|Male to Female Post-Op Pregnant: Stem Cells Used to Clone Uterus|
|Living - One Fine Day|
|TS-Si News Service|
|Tuesday, 31 March 2009 22:30|
Baltimore, MD, USA. Val Smith [N1] is a forty-year old, male to female post-operative transsexual who is pregnant as the result of recent advances in neurobiology and the use of stem cells to grow viable human organs for use as a replacement for failing organs or the insertion of new ones to correct physical errors that occur during fetal development.
Scientists and doctors have used stem cells have been used to grow new kidneys to replace failing ones, new hearts to take the place of dying ones, and sexual genitalia when cancer has taken the old ones.
Ms. Smith, a woman born with Harry Benjamin Syndrome (Obsolete HBS or “classic transsexuality") is the recipient of both ovaries and uterus. After years of struggling with her sexual identity before being diagnosed with HBS, Smith underwent Sex Reassignment Surgery (SRS) five years ago in Scottsdale, Arizona. Since then, she has been legally female, a fact her Driver’s License, U. S. Passport, and California birth certificate so indicate.
But she was unable to have children until now.
Smith defended her right to have a baby, saying that she “has a right to a biological child.” In an exclusive interview with Oprah Winfrey, Smith said that her lifelong desire to have children motivated her to have working female reproductive organs [N2] implanted in her body.
Doctors at John Hopkins said that
Smith’s obstetrician indicated that both mother and fetus are doing well and he anticipates a normal birth in the last week in December.
Doctors at John Hopkins, working with researchers at the California Institute of Technology and John Varley University, developed the technology that makes the implantation of new organs possible.
Stem cells thrive in segments of well-vascularized tissue temporarily removed from laboratory animals. Once the cells have nestled into the tissue’s nooks and crannies, the so-called “bioscaffold” can then be seamlessly reconnected to the animal’s circulatory system.
The new technique neatly sidesteps a fundamental stumbling block in tissue engineering: the inability to generate solid organs from stem cells in the absence of a reliable supply of blood to the interior of the developing structure.
Stem cells in the tissue are induced to become internal, living factory of healthy, specialized cells churning out proteins missing in people with conditions such as hemophilia or diabetes and are now used grow entire transplantable organs such as the uterus and ovaries implanted in Smith.
After Smith went public [N5], she has received death threats, and thousands of hateful comments, many of which still litter the Internet. She continues to receive anonymous hate mail.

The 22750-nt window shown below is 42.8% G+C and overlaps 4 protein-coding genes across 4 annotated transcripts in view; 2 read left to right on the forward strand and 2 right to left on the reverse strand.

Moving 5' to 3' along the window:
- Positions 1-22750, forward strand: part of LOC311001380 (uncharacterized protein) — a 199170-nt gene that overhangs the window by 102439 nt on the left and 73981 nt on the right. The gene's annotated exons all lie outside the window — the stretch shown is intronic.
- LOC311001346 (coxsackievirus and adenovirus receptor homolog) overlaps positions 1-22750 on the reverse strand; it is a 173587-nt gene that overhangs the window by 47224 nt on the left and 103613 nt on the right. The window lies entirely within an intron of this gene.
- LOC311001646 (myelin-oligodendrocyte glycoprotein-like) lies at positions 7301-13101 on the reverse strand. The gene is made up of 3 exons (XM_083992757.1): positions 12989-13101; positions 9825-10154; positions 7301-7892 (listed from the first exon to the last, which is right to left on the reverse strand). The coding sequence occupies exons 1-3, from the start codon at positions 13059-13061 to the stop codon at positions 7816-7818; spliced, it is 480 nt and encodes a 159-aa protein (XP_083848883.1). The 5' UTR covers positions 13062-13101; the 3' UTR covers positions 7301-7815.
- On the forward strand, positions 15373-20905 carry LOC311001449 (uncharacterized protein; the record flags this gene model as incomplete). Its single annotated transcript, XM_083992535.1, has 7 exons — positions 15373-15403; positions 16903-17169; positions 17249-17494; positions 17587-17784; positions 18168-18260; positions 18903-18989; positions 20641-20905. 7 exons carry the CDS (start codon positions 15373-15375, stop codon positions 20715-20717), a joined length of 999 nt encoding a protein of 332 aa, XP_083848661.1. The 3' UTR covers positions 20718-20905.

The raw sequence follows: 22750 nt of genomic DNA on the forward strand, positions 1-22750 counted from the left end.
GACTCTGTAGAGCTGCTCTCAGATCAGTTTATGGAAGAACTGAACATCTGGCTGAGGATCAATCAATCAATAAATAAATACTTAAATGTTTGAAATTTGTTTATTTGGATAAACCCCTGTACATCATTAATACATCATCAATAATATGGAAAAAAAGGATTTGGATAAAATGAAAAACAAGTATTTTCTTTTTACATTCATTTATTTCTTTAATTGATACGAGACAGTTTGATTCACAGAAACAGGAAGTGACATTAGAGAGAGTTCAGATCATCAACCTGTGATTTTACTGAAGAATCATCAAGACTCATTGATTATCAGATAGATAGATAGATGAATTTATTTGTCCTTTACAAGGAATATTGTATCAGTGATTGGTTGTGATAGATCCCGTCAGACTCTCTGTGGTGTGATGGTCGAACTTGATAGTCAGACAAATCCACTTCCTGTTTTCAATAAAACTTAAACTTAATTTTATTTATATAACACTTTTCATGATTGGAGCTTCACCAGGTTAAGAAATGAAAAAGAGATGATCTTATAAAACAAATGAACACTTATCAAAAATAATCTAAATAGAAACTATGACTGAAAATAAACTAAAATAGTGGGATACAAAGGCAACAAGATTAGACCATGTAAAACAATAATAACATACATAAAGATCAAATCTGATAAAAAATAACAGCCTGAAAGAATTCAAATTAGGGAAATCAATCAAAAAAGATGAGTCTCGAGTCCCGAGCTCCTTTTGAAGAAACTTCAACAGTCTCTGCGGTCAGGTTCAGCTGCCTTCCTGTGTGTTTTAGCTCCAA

Smith and her husband have since retreated to a quiet life in the Shenandoah Valley in Virginia and are rarely seen now in public, keeping their blinds drawn and monitoring surveillance cameras that surround their property.
Smith says she won’t fear rule their lives and she feels they are a traditional family.
Notes[N1] Michelle Valentina Smith née Michael Valentine Smith.
[N2] Ovaries and uterus.
[N3] Michelle V. Smith on Oprah.
[N4] CBS Nightly News.
[N5] Oprah Winfrey, Ellen, Two and a Half Men, CSI, Survivor, Late Late Show with Craig Ferguson, et al.
[N6] Smith, interview in L’Osservatore Romano.
FundingThe initial research was supported by grants from the National Institutes of Health (NIH) and the National Institute of Biomedical Imaging and Bioengineering (NIOBIOB).
Contributors Hopkins collaborators on the research include postdoctoral scholars Thomas Paul Jefferson, MD, Edward McChang, MD, Hugh Bonillas, MD, and L. J. Thompson, PhD Neurobiological Engineering, John Varley University, Farside Station, RM.
CitationEngineering of reproductive tissues using autologous microcirculatory beds as vascularized bioscaffolds for organ construction. Thomas P. Jefferson, Edward McChang, Robert G. Bonillas, L. J. Thompson. TANSTAAFL 2048; 23(3): 01042009. doi: 10.1096/apr.01.fo.ols.08-114868.
Classic tissue engineering paradigms are limited by the incorporation of a functional vasculature and a reliable means for reimplantation into the host circulation. We have developed a novel approach to overcome these obstacles using autologous explanted microcirculatory beds (EMBs) as bioscaffolds for engineering complex three-dimensional constructs. Based on this approach, we have successfully cloned ovaries and uterus from the stem cells of a forty year old post-operative woman born transsexual who wished to become pregnant. EMBs consisting of an afferent artery, capillary beds, efferent vein, and surrounding parenchymal tissue are explanted and maintained for 24 h ex vivo in a bioreactor that preserves EMB viability and function. Given the rapidly advancing field of stem cell biology, EMBs were subsequently seeded with three distinct stem cell populations, multipotent adult progenitor cells (MAPCs), and bone marrow and adipose tissue-derived mesenchymal stem cells (MSCs). We demonstrate MAPCs, as well as MSCs, are able to egress from the microcirculation into the parenchymal space, forming proliferative clusters. Likewise, human adipose tissue-derived MSCs were also found to egress from the vasculature and seed into the EMBs, allowing viable natural fertilization of the subsequent ova. We further demonstrate that MSCs can be transfected to express a luciferase protein and continue to remain viable and maintain luciferase expression in vivo. By using the vascular network of EMBs, EMBs can be perfused ex vivo and seeded with stem cells, differentiating direction into neo-organs or transfected to replace failing organs and deficient proteins.
|Last Updated on Saturday, 28 July 2012 18:59|